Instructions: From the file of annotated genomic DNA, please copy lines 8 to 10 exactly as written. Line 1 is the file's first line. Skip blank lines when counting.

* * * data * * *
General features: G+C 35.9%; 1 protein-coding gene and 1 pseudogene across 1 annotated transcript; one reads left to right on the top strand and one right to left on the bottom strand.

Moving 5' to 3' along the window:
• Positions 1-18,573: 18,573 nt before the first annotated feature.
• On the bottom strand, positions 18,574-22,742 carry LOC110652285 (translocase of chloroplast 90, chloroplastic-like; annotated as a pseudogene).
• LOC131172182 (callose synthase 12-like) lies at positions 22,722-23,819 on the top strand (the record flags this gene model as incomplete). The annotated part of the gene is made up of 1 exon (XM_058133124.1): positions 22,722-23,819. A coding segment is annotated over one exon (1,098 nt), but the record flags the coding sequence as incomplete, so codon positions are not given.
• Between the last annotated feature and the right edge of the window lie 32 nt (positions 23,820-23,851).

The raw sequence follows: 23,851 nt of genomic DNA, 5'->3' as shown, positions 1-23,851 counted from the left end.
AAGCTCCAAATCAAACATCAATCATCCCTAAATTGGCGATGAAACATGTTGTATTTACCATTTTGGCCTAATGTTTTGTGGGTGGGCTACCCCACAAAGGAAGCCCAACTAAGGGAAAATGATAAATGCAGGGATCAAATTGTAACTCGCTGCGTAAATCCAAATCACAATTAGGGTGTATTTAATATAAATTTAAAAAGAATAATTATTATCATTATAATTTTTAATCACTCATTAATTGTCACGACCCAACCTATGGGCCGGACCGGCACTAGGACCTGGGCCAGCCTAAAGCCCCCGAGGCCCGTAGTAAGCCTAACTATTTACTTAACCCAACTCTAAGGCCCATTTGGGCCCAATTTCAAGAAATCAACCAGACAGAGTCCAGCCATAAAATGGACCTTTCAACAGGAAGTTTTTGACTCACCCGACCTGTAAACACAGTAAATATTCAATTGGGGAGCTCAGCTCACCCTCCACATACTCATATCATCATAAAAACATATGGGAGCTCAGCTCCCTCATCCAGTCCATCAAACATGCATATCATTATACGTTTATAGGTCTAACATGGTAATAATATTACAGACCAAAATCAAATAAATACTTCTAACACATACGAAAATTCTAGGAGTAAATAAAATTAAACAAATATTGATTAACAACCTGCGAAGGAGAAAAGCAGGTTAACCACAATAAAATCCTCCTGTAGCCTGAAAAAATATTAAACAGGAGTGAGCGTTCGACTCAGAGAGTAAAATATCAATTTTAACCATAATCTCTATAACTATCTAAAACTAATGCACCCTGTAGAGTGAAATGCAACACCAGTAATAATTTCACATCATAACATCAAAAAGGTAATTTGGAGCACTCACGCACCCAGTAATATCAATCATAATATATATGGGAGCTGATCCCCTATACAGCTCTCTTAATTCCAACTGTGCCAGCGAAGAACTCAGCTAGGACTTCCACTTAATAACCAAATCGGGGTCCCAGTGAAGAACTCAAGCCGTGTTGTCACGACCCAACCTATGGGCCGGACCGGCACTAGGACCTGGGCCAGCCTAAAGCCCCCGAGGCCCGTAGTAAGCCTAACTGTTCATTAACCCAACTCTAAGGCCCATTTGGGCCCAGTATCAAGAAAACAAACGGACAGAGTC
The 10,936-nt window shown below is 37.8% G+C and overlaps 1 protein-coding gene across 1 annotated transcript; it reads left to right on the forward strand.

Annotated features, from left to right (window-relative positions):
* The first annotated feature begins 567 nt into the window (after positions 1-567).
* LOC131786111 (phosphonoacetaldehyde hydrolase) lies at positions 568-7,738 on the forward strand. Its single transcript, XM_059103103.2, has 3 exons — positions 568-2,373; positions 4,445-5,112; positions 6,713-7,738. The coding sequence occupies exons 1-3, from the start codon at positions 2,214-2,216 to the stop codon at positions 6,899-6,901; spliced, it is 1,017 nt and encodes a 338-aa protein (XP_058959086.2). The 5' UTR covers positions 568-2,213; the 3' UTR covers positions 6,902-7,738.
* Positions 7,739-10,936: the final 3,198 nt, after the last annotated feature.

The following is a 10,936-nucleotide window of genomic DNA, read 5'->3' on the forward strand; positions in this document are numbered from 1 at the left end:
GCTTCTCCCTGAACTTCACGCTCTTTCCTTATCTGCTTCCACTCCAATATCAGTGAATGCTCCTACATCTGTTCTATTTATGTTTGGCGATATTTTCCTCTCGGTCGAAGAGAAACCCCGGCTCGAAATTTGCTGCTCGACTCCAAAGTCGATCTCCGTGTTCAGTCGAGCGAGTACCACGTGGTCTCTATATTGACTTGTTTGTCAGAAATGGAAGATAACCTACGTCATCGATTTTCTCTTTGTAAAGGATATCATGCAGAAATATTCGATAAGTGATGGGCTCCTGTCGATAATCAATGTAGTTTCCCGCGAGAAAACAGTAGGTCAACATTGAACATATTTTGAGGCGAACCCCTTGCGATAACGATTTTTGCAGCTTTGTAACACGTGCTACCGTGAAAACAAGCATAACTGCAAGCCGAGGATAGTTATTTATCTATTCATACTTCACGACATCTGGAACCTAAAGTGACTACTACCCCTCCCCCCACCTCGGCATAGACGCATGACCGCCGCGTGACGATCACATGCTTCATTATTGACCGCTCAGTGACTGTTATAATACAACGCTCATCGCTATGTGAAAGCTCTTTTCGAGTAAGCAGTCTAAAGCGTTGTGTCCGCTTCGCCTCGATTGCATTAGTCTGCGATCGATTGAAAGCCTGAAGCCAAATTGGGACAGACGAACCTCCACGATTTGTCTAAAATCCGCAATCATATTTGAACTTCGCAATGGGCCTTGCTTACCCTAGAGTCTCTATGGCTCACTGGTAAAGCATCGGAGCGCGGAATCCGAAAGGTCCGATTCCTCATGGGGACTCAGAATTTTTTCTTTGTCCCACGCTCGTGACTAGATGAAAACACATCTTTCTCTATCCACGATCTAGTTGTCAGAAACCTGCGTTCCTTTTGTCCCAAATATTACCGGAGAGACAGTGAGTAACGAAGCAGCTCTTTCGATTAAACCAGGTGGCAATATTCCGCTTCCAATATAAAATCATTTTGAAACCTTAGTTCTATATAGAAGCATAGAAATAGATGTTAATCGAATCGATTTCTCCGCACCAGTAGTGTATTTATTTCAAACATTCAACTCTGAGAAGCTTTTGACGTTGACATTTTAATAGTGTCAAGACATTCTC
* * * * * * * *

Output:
AAGCTCCAAATCAAACATCAATCATCCCTAAATTGGCGATGAAACATGTTGTATTTACCATTTTGGCCTAATGTTTTGTGGGTGGGCTACCCCACAAAGGAAGCCCAACTAAGGGAAAATGATAAATGCAGGGATCAAATTGTAACTCGCTGCGTAAATCCAAATCACAATTAGGGTGTATTTAATATAAATTTAAAAAGAATAATTATTATCATTATAATTTTTAATCACTCATTAATTGTCACGACCCAACCTATGGGCCGGACCGGCACTAGGACCTGGGCCAGCCTAAAGCCCCCGAGGCCCGTAGTAAGCCTAACTATTTACTTAACCCAACTCTAAGGCCCATTTGGGCCCAATTTCAAGAAATCAACCAGACAGAGTCCAGCCATAAAATGGACCTTTCAACAGGAAGTTTTTGACTCACCCGACCTGTAAACACAGTAAATATTCAATTGGGGAGCTCAGCTCACCCTCCACATACTCATATCATCATAAAAACATATGGGAGCTCAGCTCCCTCATCCAGTCCATCAAACATGCATATCATTATACGTTTATAGGTCTAACATGGTAATAATATTACAGACCAAAATCAAATAAATACTTCTAACACATACGAAAATTCTAGGAGTAAATAAAATTAAACAAATATTGATTAACAACCTGCGAAGGAGAAAAGCAGGTTAACCACAATAAAATCCTCCTGTAGCCTGAAAAAATATTAAACAGGAGTGAGCGTTCGACTCAGAGAGTAAAATATCAATTTTAACCATAATCTCTATAACTATCTAAAACTAATGCACCCTGTAGAGTGAAATGCAACACCAGTAATAATTTCACATCATAACATCAAAAAGGTAATTTGGAGCACTCACGCACCCAGTAATATCAATCATAATATATATGGGAGCTGATCCCCTATACAGCTCTCTTAATTCCAACTGTGCCAGCGAAGAACTCAGCTAGGACTTCCACTTAATAACCAAATCGGGGTCCCAGTGAAGAACTCAAGCCGTGTTGTCACGACCCAACCTATGGGCCGGACCGGCACTAGGACCTGGGCCAGCCTAAAGCCCCCGAGGCCCGTAGTAAGCCTAACTGTTCATTAACCCAACTCTAAGGCCCATTTGGGCCCAGTATCAAGAAAACAAACGGACAGAGTC
The 10,936-nt window shown below is 37.8% G+C and overlaps 1 protein-coding gene across 1 annotated transcript; it reads left to right on the forward strand.

Annotated features, from left to right (window-relative positions):